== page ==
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KINGSMAN: THE SECRET SERVICE – Henry Jackman and Matthew Margeson

February 24, 2015 Leave a comment Go to comments

kingsmanthesecretserviceOriginal Review by Jonathan Broxton

Kingsman: The Secret Service is an espionage action-adventure film based on the comic book series by Mark Millar and David Gibbons; it pays healthy homage to the James Bond films and several other spy franchises, but peppers its plot with a healthy dose of tongue-in-cheek British humor and intentionally over-the-top violence. Directed by Matthew Vaughn, the film stars Colin Firth as Harry Hart, codenamed Galahad, a dapper English gentleman who is actually an undercover spy for an elite independent espionage agency called the Kingsmen, who hide behind the façade of a bespoke Savile Row tailor’s shop. When one of their operatives is killed, Hart recruits Gary Unwin, nicknamed Eggsy, a young petty criminal whom Harry knew as a child. Seeing the potential for greatness in Eggsy, Harry enrolls him into an elite school for potential Kingsman recruits, but before long the Kingsmen are embroiled in trying to foil a sinister world domination plot masterminded by billionaire consumer electronics mogul Richmond Valentine – and Eggsy is along for the ride. The film co-stars newcomer Taron Egerton as Eggsy, Samuel L. Jackson as Valentine, and has a stellar supporting cast that includes Michael Caine, Mark Strong and Mark Hamill; it’s also one of the most fun films I’ve had the pleasure of seeing at the cinema in quite some time, coming across as an enjoyable romp which both lovingly embraces and pokes fun at genre clichés.

The score for Kingsman: The Secret Service is by Henry Jackman and Matthew Margeson. Jackman has worked with director Vaughn before, on Kick-Ass in 2010 and X-Men First Class in 2011, while Margeson is no stranger to the action genre himself, having written music on his own for films such as Skyline, and written additional music for Jackman on This Is the End, Captain Phillips, and Captain America: The Winter Soldier. Much like the film itself, the music for Kingsman: The Secret Service is a loving homage to the stereotypes of the genre, taking inspiration from John Barry’s Bond scores, and David Arnold’s Bond scores, as well as several contemporary action superhero works.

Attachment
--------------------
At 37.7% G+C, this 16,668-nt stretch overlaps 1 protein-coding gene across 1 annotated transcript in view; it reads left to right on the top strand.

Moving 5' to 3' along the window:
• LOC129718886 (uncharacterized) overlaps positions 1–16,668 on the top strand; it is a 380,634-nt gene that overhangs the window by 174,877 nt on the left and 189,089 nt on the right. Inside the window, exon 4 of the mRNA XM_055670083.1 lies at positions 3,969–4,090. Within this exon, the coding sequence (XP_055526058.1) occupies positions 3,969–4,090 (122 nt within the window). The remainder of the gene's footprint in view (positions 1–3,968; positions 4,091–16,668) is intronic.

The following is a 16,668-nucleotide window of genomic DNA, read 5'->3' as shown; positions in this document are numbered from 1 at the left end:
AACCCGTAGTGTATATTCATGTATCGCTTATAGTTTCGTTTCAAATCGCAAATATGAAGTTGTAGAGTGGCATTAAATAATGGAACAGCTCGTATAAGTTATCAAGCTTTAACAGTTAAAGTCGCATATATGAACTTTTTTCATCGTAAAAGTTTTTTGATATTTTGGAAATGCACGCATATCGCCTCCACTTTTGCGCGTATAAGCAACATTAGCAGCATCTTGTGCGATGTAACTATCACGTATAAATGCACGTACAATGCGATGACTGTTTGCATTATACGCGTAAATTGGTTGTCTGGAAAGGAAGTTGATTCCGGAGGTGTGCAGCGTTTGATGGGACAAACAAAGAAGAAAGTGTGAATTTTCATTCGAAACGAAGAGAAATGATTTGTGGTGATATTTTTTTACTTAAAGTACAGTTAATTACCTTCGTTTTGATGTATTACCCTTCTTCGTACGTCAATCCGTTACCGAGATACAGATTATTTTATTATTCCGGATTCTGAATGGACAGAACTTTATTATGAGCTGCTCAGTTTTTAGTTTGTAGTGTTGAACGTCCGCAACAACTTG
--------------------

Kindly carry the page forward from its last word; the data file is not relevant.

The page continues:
The main Kingsman theme is a close cousin of the theme Jackman wrote for X-Men First Class in terms of orchestration and style, although the melody heads off in a significantly different direction. The best way to describe it is ‘a ton of fun’; it’s big and brassy and heroic and, most importantly for films of this type, memorable. It appears in several cues throughout the score, always when Hart and, later, Eggsy are doing something action-packed and dashing, and its performances in cues such as the opening “Manners Maketh Man,” during the second half of “The Medallion,” in “Pick a Puppy,” and in “Eat, Drink, and Paaaaarty,” are very satisfying indeed.

Conversely, solo pianos, harps, and string sustains are prevalent in more serious pieces such as “The Medallion” and “To Become a Kingsman,” often performing more subtle and subdued variations on the main Kingsman theme. There’s even a ghostly choir and tolling bells in “An 1815 Napoleonic Brandy” to amp up the sense of tension and subterfuge. However, when the action music really kicks in, in cues such as the aforementioned “Manners Maketh Man,” the exhilarating “Skydiving,” the wonderful pair “Eat, Drink, and Paaaaarty” and “Calculated Infiltration,” and in the “Finale,” Jackman and Margeson don’t hold back, giving their orchestra a thorough workout via a bank of thrusting, propulsive strings, augmented by fat brass chords, and the judicious use of electric guitars and textural synths.